Wednesday, 7 January 2015

Lost Bear Gallery

Lost Bear Gallery in Katoomba is an absolute little gem. The exhibition spaces feature polished kauri floorboards, leadlight windows, high ceilings, wide architraves, and old fireplaces. And then there's the artwork. When we visited, I encountered some new (to me) artists who brought the surrounding scenery to life.

Warwick Fuller has painted the Australian landscape for over 35 years. He remains unswayed by trends and changing fashions, painting large landscapes in oils on canvas, uncaring that landscape art has fallen out of favour with abstract impressionism being preferred. His images capture light, storms, waves, trees and cattle with striking authenticity. He claims not to want to necessarily paint exactly what is there but to portray his emotional response to the scene. "I want my pictures to sing the songs I sang when I painted them."

Fenceline Track, Tumburumba by Warwick Fuller
Gibralta Grand by Warwick Fuller
Mist on the dam near Yass by Warwick Fuller
Light on Tinkers Hill by Warwick Fuller
Lake light, Angler's Reach by Warwick Fuller
Waterhole by Warwick Fuller
Log Crossing by Warwick Fuller
Mountain Blue by Warwick Fuller
Graham Hallett lives in the Blue Mountains and paints stylistic, hyper-real local vistas with layers of colour and movement. There is something reminiscent of Japanese woodcuts in the execution, but the palette of deep reds, purples, yellows and ochres is pure Australian. Echoes of timeless cultures reverberate through the hills and gullies, hinting at ancient tales told beneath the drooping trees.

Fire Trail by Graham Hallett
Red Track by Graham Hallett
Shelter by Graham Hallett
Little Gully by Graham Hallett
Red Mountain by Graham Hallett
Green Gully by Graham Hallett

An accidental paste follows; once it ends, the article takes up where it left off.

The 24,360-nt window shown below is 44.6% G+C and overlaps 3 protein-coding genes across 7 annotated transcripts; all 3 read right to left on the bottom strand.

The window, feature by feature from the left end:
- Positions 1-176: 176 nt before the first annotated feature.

Rocky Point by Graham Hallett
Twin Trees by Graham Hallett
The Divide by Graham Hallett
Evening by Graham Hallett
Paul Margocsy, meanwhile, focuses on the foreground, with his stunning portraits of local birdlife. Creating watercolour and gouache masterpieces, the detail is almost photographic with extreme close-ups on eyes or feathers with blurred backgrounds. Although he loved drawing as a child, Margocsy received no formal training and left school to become a window dresser until he was called up in 1966 to serve as a conscript to the army. 

His paintings began as murals for children's nurseries, and when he joined the Wildlife Art Society of Australasia, he instantly won first prize for the best painting. Since then he has published books, held national and international solo exhibitions and been commissioned to create a series of stamps.

Australian Boobook owlets II by Paul Margocsy
Australian Azure Kingfishers II by Paul Margocsy
Australian Splendid Fairy Wrens by Paul Margocsy
Australian White Breasted Sea-Eagle by Paul Margocsy
Australian Gang Gang Cockatoo by Paul Margocsy
Australian Sulphur Crested Cockatoo by Paul Margocsy
Australian Red-Tailed Black Cockatoos by Paul Margocsy
Australian Laughing Kookaburras by Paul Margocsy

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